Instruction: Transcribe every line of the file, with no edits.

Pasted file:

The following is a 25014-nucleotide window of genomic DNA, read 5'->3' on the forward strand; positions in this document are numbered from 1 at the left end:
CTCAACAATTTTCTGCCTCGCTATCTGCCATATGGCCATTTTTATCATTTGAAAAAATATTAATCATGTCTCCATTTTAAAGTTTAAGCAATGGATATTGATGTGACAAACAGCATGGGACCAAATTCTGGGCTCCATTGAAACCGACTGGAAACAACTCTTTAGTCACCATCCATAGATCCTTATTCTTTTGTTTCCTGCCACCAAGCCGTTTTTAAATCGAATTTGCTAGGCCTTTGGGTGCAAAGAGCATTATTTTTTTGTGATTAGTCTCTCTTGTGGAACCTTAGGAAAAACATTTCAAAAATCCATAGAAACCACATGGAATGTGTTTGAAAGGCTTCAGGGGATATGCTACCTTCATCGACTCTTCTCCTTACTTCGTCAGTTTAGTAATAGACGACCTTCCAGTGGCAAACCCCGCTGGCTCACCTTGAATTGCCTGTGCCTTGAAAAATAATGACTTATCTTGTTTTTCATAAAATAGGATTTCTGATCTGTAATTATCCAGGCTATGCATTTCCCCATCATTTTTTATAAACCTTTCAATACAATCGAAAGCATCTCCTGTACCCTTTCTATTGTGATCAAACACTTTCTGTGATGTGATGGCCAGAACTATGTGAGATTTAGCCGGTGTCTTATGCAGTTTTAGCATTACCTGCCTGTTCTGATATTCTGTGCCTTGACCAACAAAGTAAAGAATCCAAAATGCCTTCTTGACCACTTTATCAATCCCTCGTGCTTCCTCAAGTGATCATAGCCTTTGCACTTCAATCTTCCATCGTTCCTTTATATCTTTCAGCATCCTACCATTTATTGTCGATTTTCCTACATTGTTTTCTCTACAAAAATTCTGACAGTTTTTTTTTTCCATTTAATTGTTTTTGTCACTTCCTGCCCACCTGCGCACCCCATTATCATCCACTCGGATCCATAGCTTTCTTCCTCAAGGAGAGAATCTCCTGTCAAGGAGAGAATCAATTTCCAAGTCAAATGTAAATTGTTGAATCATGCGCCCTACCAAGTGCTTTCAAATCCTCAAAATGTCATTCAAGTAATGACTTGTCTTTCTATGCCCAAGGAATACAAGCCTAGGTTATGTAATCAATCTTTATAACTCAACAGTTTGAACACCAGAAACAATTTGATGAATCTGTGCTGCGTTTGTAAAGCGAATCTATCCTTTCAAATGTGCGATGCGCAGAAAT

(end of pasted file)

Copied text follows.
The following is a 25014-nucleotide window of genomic DNA, read 5'->3' on the forward strand; positions in this document are numbered from 1 at the left end:
CTCAACAATTTTCTGCCTCGCTATCTGCCATATGGCCATTTTTATCATTTGAAAAAATATTAATCATGTCTCCATTTTAAAGTTTAAGCAATGGATATTGATGTGACAAACAGCATGGGACCAAATTCTGGGCTCCATTGAAACCGACTGGAAACAACTCTTTAGTCACCATCCATAGATCCTTATTCTTTTGTTTCCTGCCACCAAGCCGTTTTTAAATCGAATTTGCTAGGCCTTTGGGTGCAAAGAGCATTATTTTTTTGTGATTAGTCTCTCTTGTGGAACCTTAGGAAAAACATTTCAAAAATCCATAGAAACCACATGGAATGTGTTTGAAAGGCTTCAGGGGATATGCTACCTTCATCGACTCTTCTCCTTACTTCGTCAGTTTAGTAATAGACGACCTTCCAGTGGCAAACCCCGCTGGCTCACCTTGAATTGCCTGTGCCTTGAAAAATAATGACTTATCTTGTTTTTCATAAAATAGGATTTCTGATCTGTAATTATCCAGGCTATGCATTTCCCCATCATTTTTTATAAACCTTTCAATACAATCGAAAGCATCTCCTGTACCCTTTCTATTGTGATCAAACACTTTCTGTGATGTGATGGCCAGAACTATGTGAGATTTAGCCGGTGTCTTATGCAGTTTTAGCATTACCTGCCTGTTCTGATATTCTGTGCCTTGACCAACAAAGTAAAGAATCCAAAATGCCTTCTTGACCACTTTATCAATCCCTCGTGCTTCCTCAAGTGATCATAGCCTTTGCACTTCAATCTTCCATCGTTCCTTTATATCTTTCAGCATCCTACCATTTATTGTCGATTTTCCTACATTGTTTTCTCTACAAAAATTCTGACAGTTTTTTTTTTCCATTTAATTGTTTTTGTCACTTCCTGCCCACCTGCGCACCCCATTATCATCCACTCGGATCCATAGCTTTCTTCCTCAAGGAGAGAATCTCCTGTCAAGGAGAGAATCAATTTCCAAGTCAAATGTAAATTGTTGAATCATGCGCCCTACCAAGTGCTTTCAAATCCTCAAAATGTCATTCAAGTAATGACTTGTCTTTCTATGCCCAAGGAATACAAGCCTAGGTTATGTAATCAATCTTTATAACTCAACAGTTTGAACACCAGAAACAATTTGATGAATCTGTGCTGCGTTTGTAAAGCGAATCTATCCTTTCAAATGTGCGATGCGCAGAAAT